"Well, take our friendship back to the vice president," Chinquina replied, "and tell him that only a true friend will tell you what you don't want to hear. And what you don't want to hear is that you are going to lose this election because of Homestead. Because no matter what we say, a lot of our folks are going to vote for Nader."

Chinquina was right. Forget about hanging chads and butterfly ballots. Forget about confused voters and missing ballot boxes. Forget about recounts and lawsuits. If Al Gore loses Florida's 25 electoral votes, and with them the presidency, he can blame himself for refusing to stand in opposition to an airport at Homestead Air Force Base.

Ralph Nader received more than 96,000 votes in Florida. In the final week of the campaign, he visited Miami and hammered away at the vice president's silence regarding Homestead. "Al Gore is waffling as usual," Nader exclaimed. "He refuses to take a position as usual."

On the eve of the election, Nader sent out a letter to environmentalists across the state, attacking both Gore and Bush but singling out Gore for particular scorn. "On the Everglades, currently a key issue in a hotly contested state, Gore has worked with the Florida government (including Gov. Jeb Bush) to cut deals for the ďrecovery plan' that allows for major development around this national treasure," Nader wrote. "Gore has not opposed a proposed commercial airport on the site of the former Homestead Air Force Base, despite the protest of local people working for conservation and his own EPA. There are no airports situated on the border of national parks in America; the Everglades is the last place to consider changing that fact. In general, work to restore the Everglades should be done for the public, and for future generations, not on the basis of debts called in by the sugar industry and local power brokers."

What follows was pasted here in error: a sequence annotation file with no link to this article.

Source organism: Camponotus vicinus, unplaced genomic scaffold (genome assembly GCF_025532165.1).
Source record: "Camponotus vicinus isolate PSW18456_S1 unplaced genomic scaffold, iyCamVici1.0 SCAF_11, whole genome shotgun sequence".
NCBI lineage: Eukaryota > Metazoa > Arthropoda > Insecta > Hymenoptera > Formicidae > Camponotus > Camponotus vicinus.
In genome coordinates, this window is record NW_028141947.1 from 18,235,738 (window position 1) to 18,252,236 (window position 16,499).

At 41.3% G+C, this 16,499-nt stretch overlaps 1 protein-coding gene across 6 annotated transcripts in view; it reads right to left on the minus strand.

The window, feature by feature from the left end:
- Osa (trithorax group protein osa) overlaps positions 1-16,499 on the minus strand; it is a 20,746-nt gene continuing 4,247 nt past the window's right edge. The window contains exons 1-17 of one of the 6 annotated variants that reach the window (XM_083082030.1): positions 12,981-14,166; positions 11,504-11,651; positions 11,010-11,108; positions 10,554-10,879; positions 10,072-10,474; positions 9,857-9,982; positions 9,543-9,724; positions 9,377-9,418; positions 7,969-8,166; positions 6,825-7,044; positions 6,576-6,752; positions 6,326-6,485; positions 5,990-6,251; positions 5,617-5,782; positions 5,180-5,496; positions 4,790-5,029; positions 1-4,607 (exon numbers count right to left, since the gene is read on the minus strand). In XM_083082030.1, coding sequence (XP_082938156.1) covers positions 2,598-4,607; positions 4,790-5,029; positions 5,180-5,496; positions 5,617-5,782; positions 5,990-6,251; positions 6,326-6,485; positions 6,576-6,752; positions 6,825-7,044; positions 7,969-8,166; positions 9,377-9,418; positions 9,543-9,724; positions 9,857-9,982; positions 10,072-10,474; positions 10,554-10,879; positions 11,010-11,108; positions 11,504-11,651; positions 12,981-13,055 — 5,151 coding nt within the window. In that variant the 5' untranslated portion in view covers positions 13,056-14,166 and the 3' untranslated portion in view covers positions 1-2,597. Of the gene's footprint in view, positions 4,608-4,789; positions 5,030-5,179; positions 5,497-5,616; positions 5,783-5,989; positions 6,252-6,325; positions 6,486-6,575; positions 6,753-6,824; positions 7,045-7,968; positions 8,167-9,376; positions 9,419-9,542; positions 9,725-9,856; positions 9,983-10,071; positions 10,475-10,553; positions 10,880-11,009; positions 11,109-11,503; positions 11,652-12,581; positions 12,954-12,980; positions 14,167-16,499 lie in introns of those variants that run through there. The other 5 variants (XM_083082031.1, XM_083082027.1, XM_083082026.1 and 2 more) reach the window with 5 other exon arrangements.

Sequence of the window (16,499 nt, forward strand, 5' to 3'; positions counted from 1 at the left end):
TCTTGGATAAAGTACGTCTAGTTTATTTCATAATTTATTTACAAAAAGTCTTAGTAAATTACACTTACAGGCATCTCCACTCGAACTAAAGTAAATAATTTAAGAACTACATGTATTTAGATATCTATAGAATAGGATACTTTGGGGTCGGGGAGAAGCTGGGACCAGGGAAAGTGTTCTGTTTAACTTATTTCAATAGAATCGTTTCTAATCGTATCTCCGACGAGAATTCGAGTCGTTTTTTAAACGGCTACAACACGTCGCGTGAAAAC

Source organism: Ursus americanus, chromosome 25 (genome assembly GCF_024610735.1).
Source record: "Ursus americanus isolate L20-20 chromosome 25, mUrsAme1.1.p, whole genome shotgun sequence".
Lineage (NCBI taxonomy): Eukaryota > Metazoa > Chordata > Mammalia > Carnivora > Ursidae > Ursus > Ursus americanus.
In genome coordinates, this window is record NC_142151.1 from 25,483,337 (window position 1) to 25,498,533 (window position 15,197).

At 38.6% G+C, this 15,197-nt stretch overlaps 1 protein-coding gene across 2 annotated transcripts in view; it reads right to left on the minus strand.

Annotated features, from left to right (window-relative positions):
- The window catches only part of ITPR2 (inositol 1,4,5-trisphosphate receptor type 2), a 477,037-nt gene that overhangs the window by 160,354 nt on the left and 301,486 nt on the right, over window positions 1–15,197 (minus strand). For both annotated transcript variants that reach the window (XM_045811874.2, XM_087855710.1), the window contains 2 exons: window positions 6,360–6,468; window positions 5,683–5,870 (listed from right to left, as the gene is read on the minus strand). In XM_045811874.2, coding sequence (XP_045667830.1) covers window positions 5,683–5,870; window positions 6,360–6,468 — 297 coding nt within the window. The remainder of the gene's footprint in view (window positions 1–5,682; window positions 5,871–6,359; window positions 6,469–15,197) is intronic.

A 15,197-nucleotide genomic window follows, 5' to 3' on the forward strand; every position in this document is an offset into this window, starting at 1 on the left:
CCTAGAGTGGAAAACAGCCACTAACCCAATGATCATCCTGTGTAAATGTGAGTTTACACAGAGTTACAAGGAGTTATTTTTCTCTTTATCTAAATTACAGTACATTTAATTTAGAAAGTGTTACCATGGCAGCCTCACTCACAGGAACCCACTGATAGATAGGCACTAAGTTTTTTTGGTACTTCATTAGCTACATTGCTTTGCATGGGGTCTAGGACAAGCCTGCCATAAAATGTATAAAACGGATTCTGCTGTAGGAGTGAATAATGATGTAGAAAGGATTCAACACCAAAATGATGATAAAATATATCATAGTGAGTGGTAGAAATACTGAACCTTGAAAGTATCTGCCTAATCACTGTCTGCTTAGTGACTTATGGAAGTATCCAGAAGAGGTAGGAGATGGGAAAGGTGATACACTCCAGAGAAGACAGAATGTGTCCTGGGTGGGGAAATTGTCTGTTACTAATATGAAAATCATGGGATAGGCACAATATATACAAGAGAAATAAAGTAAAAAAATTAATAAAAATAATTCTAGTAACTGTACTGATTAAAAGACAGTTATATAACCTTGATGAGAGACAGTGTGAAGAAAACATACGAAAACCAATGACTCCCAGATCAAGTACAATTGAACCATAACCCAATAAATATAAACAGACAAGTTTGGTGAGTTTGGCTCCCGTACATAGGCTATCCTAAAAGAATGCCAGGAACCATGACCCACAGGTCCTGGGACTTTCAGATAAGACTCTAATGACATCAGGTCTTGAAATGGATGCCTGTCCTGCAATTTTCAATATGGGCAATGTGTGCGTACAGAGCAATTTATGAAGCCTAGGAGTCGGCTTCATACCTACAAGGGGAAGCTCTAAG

Until now the controversy surrounding Homestead has largely been viewed as a local issue. But that is about to change. Soon it will take center stage nationally. The SEIS is expected to be released within days. That will put increasing pressure on the Clinton administration to make a decision about the base's future before its term expires. Complicating matters, the choice will not simply be airport or no airport.

In addition to HABDI's long-standing proposal, officially backed by the Miami-Dade County government, the federal government also is considering a second development option, known as the Collier-Hoover plan, which would include an office park, retail outlets, a resort hotel with two golf courses, research and educational facilities, and a large aquarium.

The Collier family, Florida pioneers who once owned much of Southwest Florida and for whom Collier County was named, owns the right to drill for oil and gas in the Big Cypress National Preserve, 45 miles west of Miami. They would be willing to trade a portion of those drilling rights in Big Cypress for the opportunity to develop the air base.